At Time Out we also saw a boy sitting at a table by himself and throwing up into his lap*. This boy was decidedly NOT having good drunk-food times and my friend Jennifer, who is a better person than I, helped stand him up and walked him to the bathroom to clean up in spite of the fact that he was covered in vomit and weaving dangerously and had to lean his whole body against the wall for several minutes to keep from falling over. (Obviously, Jennifer is the kind of person you want to have as your friend because if she will do that for a complete stranger, what wouldn’t she do for you?)
(Also? Pretty sure one of my friends told me that a homeless man once attempted to stab her with plastic cutlery at Time Out).
*I tell this story not as a cautionary tale that says “Don’t get drunk,” but a tale more along the lines of, “Don’t get that drunk.”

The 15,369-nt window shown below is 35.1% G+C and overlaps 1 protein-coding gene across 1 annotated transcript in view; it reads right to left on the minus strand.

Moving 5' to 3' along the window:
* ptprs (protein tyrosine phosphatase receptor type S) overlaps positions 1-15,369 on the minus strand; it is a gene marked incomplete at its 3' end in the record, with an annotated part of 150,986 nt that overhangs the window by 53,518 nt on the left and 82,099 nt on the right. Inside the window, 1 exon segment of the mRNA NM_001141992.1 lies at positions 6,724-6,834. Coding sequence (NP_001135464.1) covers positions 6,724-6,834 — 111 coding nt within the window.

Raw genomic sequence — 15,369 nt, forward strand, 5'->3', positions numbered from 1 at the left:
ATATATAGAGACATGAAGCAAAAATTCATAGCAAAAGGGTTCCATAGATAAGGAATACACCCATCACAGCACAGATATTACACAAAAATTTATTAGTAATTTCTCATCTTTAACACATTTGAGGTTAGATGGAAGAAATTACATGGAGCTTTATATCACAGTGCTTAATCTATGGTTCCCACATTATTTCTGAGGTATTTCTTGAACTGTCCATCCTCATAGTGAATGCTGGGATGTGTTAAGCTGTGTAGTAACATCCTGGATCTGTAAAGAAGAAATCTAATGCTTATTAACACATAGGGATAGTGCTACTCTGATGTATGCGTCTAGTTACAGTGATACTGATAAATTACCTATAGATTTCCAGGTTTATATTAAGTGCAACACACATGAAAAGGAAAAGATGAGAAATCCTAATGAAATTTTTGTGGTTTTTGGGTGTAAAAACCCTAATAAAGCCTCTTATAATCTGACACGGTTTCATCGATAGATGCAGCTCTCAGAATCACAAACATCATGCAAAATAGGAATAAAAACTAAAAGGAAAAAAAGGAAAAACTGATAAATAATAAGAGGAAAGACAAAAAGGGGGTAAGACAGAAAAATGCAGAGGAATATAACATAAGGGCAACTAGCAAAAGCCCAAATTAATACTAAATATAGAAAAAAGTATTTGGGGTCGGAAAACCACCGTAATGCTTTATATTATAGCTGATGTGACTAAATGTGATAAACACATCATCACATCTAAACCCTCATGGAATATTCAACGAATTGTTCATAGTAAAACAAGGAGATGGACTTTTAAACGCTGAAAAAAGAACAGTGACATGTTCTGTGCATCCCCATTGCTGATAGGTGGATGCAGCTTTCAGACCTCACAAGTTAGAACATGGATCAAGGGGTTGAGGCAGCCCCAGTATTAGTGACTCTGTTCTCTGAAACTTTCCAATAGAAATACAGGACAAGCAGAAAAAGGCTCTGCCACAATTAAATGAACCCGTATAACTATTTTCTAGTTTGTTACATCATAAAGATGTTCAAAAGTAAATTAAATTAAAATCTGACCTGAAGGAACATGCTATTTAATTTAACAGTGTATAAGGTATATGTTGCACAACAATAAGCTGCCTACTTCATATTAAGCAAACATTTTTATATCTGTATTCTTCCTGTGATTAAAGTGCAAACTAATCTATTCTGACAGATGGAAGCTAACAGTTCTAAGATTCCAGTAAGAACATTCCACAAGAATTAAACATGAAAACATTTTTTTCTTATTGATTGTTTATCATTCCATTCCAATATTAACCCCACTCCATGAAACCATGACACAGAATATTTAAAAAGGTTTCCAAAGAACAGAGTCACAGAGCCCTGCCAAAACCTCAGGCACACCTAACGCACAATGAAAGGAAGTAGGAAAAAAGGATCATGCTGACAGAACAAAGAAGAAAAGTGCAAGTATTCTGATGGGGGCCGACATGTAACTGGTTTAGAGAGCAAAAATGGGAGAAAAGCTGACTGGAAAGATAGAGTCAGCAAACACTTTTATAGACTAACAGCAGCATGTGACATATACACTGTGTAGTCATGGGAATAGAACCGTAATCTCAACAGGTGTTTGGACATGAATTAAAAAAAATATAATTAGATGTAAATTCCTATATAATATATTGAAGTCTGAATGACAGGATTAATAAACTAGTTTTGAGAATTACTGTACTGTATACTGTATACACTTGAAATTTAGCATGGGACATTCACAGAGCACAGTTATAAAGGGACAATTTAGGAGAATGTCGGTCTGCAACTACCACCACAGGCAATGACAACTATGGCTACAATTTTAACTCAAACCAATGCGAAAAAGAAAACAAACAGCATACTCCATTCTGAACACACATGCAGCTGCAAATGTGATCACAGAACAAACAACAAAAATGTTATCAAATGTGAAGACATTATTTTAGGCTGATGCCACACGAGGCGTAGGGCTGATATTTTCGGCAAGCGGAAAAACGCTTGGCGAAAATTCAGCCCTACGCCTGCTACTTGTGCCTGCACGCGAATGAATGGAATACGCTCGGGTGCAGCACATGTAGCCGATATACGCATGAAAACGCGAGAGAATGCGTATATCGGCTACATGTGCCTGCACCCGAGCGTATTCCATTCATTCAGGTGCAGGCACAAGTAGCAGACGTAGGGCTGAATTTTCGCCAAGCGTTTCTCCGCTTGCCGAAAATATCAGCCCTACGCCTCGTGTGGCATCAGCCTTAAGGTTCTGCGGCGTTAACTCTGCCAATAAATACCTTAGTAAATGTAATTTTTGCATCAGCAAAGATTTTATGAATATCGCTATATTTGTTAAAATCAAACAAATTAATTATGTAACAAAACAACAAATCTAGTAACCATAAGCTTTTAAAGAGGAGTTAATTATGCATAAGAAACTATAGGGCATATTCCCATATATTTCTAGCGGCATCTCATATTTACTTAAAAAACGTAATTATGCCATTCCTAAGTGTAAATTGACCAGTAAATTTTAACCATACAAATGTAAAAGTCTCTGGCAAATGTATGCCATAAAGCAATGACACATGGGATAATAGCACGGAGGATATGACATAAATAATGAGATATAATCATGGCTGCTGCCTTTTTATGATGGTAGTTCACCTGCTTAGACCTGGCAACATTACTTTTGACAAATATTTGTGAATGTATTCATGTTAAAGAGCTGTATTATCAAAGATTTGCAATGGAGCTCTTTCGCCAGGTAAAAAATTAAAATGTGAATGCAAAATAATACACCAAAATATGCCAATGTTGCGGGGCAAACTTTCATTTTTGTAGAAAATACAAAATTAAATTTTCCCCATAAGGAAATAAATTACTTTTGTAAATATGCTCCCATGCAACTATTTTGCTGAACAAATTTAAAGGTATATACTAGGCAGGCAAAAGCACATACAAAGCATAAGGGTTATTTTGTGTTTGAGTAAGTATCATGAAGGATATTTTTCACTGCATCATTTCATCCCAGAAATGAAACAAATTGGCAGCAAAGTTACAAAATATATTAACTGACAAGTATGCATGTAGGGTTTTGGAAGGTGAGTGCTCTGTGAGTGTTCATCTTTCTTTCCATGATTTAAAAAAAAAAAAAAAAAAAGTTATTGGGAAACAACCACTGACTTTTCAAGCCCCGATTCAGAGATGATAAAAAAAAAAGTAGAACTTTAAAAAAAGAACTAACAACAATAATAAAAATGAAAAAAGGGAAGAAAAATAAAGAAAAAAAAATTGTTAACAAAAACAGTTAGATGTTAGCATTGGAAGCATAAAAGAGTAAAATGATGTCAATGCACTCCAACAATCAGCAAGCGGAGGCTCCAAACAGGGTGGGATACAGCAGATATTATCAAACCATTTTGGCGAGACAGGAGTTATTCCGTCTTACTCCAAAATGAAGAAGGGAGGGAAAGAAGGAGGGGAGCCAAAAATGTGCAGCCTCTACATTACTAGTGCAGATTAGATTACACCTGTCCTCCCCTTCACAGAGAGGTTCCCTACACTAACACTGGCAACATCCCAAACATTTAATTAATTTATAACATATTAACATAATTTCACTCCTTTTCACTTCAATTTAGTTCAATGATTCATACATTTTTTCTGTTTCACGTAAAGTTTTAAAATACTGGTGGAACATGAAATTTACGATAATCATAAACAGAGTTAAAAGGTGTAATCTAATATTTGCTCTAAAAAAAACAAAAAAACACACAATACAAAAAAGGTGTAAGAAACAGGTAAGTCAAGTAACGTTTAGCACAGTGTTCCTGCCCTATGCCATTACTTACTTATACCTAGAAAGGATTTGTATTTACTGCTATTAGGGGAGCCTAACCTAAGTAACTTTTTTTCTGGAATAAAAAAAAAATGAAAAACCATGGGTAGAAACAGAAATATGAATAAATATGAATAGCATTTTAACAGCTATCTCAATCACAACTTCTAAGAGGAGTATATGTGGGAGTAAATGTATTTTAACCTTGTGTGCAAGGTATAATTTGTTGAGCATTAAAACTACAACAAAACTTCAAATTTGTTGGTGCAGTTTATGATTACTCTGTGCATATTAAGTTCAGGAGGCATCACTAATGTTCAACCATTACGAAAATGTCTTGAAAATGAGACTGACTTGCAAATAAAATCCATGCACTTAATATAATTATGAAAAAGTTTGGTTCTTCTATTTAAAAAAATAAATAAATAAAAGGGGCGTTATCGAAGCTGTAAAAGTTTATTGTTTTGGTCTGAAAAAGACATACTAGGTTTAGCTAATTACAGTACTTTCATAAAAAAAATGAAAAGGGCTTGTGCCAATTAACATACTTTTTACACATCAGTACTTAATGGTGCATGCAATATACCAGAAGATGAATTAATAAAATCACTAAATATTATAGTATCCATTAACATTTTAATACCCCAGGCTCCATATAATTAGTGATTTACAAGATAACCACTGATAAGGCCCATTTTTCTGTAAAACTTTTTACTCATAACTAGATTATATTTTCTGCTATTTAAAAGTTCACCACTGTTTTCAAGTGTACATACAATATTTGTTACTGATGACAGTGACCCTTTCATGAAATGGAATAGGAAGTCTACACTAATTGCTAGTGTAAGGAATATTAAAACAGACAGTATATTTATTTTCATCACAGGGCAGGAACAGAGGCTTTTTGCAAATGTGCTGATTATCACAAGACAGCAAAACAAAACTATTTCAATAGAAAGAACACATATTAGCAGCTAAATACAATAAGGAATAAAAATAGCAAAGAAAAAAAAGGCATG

Drunk food can also be had at Cosmic Cantina, which serves up a good burrito, drunk or sober. I’ve eaten plenty of their burritos over the years (most of them from the Durham location which, in my mind, seems better than the one in Chapel Hill), most of them while sober. The only memorable moments I’ve had at Cosmic were the one time when I yelled at a girl who was letting all the cold air in (it was winter) by propping the door open, and the other time when my friends and I smoked some really bad* weed and then spent the next hour (two??) at Cosmic trying not to freak out. I ordered a Chimichanga which I was only able to eat 2 bites of because I physically COULD NOT move my arms and so spent the rest of the evening feeling like the chimichanga was sliding off my lap (were we sitting on a couch??) and becoming increasingly more anxious that my plate was sliding off my lap, because if it fell off my lap I wouldn’t be able to pick it up, and then I would just be sitting there staring at a chimichanga on the floor and then EVERYONE WOULD KNOW that we were stoned and IT WOULD ALL BE OVER.